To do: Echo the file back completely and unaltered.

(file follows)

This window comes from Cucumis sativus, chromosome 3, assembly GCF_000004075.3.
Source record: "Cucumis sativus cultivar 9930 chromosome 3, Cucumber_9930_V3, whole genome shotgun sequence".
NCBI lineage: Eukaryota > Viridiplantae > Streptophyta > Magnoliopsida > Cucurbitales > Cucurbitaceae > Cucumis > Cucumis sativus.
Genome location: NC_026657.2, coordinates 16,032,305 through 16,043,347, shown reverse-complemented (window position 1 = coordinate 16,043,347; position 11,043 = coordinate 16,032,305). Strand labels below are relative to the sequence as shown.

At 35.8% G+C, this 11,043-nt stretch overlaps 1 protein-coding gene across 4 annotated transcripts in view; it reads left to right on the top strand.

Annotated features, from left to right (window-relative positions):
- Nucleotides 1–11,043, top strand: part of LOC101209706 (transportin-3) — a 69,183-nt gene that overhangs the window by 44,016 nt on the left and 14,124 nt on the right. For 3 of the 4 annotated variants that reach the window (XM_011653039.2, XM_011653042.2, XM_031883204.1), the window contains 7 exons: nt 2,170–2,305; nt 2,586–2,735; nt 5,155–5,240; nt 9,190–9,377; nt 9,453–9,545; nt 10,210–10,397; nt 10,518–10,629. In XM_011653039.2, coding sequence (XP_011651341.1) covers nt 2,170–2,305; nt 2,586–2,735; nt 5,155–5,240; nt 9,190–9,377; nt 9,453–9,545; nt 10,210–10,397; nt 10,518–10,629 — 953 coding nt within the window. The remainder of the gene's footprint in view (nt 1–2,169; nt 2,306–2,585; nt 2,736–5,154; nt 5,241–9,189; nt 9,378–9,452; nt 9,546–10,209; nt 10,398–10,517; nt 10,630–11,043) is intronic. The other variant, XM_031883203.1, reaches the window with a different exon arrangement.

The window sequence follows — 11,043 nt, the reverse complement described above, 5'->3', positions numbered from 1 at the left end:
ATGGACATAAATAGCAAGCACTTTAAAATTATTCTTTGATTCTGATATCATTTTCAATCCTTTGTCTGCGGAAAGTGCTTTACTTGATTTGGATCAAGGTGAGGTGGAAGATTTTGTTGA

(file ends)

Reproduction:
This window comes from Cucumis sativus, chromosome 3, assembly GCF_000004075.3.
Source record: "Cucumis sativus cultivar 9930 chromosome 3, Cucumber_9930_V3, whole genome shotgun sequence".
NCBI lineage: Eukaryota > Viridiplantae > Streptophyta > Magnoliopsida > Cucurbitales > Cucurbitaceae > Cucumis > Cucumis sativus.
Genome location: NC_026657.2, coordinates 16,032,305 through 16,043,347, shown reverse-complemented (window position 1 = coordinate 16,043,347; position 11,043 = coordinate 16,032,305). Strand labels below are relative to the sequence as shown.

At 35.8% G+C, this 11,043-nt stretch overlaps 1 protein-coding gene across 4 annotated transcripts in view; it reads left to right on the top strand.

Annotated features, from left to right (window-relative positions):
- Nucleotides 1–11,043, top strand: part of LOC101209706 (transportin-3) — a 69,183-nt gene that overhangs the window by 44,016 nt on the left and 14,124 nt on the right. For 3 of the 4 annotated variants that reach the window (XM_011653039.2, XM_011653042.2, XM_031883204.1), the window contains 7 exons: nt 2,170–2,305; nt 2,586–2,735; nt 5,155–5,240; nt 9,190–9,377; nt 9,453–9,545; nt 10,210–10,397; nt 10,518–10,629. In XM_011653039.2, coding sequence (XP_011651341.1) covers nt 2,170–2,305; nt 2,586–2,735; nt 5,155–5,240; nt 9,190–9,377; nt 9,453–9,545; nt 10,210–10,397; nt 10,518–10,629 — 953 coding nt within the window. The remainder of the gene's footprint in view (nt 1–2,169; nt 2,306–2,585; nt 2,736–5,154; nt 5,241–9,189; nt 9,378–9,452; nt 9,546–10,209; nt 10,398–10,517; nt 10,630–11,043) is intronic. The other variant, XM_031883203.1, reaches the window with a different exon arrangement.

The window sequence follows — 11,043 nt, the reverse complement described above, 5'->3', positions numbered from 1 at the left end:
ATGGACATAAATAGCAAGCACTTTAAAATTATTCTTTGATTCTGATATCATTTTCAATCCTTTGTCTGCGGAAAGTGCTTTACTTGATTTGGATCAAGGTGAGGTGGAAGATTTTGTTGA